• afchief

            Nope! I love how liberal and homosexuals love to discredit David Barton because he speaks truth. I see this ALL the time.

            There is NO truth in liberals and homosexuals. They both have reprobate minds. They are both deceived.

          • Cady555

            Where and when did Barton earn his degree in history?

          • Random dude

            Degrees don’t matter the chief, the only thing that matters is that which chief FEELS is true.

          • afchief

            From the anti-liberal conservative pro-american school of truth!

          • Random dude

            Aka your church.

          • Random dude

            Remember how you claim so many people are sheeple? You’re doing exactly what you claim others are doing by simply going along with it and blaming liberals and homosexuals. Well bad news, it’s not just liberals and homosexuals discrediting him. His fellow Christians like Warren Throckmorton and J Brent Walker have done a phenomenal job showing is poor work. You’ve kind of become that which you’re fighting against.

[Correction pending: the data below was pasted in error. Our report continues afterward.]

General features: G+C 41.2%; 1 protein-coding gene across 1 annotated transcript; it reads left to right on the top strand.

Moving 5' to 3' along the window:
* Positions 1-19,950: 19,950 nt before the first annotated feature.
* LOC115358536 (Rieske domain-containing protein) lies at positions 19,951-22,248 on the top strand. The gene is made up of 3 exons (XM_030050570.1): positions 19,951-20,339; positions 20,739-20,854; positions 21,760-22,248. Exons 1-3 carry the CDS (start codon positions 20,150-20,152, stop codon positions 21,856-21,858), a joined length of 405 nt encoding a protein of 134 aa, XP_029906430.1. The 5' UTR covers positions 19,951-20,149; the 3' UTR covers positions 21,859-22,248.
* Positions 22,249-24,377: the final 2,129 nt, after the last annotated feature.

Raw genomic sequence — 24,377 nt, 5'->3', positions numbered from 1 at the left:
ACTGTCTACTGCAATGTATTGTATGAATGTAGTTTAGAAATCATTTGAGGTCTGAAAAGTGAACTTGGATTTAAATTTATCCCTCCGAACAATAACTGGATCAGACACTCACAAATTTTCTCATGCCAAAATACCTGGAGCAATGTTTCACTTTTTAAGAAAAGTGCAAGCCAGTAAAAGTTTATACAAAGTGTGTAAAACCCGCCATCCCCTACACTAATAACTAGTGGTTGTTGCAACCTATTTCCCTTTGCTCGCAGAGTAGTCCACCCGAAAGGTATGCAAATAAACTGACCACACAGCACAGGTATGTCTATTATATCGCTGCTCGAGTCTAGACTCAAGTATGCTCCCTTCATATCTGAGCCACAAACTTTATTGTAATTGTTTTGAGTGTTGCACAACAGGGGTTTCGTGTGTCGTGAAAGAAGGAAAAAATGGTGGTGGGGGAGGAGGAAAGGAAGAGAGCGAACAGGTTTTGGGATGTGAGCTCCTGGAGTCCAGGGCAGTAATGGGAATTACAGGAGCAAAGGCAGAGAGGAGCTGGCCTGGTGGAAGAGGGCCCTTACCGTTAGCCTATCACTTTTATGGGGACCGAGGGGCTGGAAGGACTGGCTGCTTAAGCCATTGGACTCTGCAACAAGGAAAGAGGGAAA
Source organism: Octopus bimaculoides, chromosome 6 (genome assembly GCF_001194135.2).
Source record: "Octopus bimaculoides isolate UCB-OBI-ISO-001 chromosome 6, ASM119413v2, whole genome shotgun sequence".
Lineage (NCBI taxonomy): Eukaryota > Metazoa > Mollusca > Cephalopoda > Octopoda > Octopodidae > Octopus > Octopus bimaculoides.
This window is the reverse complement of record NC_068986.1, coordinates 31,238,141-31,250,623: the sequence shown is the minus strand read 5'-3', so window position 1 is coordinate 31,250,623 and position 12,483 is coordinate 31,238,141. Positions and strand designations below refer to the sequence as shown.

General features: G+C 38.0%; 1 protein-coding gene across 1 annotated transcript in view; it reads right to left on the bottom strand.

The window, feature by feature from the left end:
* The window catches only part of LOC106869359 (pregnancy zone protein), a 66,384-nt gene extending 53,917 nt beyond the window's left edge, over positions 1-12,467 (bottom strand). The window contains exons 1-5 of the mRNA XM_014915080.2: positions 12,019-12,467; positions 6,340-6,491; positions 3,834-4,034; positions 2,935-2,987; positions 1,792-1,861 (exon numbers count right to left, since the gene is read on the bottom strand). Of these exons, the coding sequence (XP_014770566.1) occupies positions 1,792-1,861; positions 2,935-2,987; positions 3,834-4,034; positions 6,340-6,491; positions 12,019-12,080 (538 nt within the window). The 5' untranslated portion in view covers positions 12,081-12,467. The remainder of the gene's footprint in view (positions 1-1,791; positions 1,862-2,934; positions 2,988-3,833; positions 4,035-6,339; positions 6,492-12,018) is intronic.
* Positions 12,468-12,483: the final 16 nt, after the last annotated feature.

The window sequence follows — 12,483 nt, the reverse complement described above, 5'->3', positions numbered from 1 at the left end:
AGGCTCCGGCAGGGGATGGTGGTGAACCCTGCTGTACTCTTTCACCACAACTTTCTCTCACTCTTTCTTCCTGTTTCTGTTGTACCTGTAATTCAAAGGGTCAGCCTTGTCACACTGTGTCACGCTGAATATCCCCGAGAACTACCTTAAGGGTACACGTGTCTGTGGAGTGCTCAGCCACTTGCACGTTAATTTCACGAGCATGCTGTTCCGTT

• afchief

            As a Christian I know liberals and homosexuals have a “reprobate” mind. I know that they also suppress the truth in unrighteousness.

            Because the Word of God is soooooo true. Your posts and others godless liberals that are here is proof!!!

          • Random dude

            And religion surely doesn’t have a history of suppressing knowledge. But hey, keep up the radical shtick. Keep giving the masses more reason to leave religion, you’re doing a good job so far.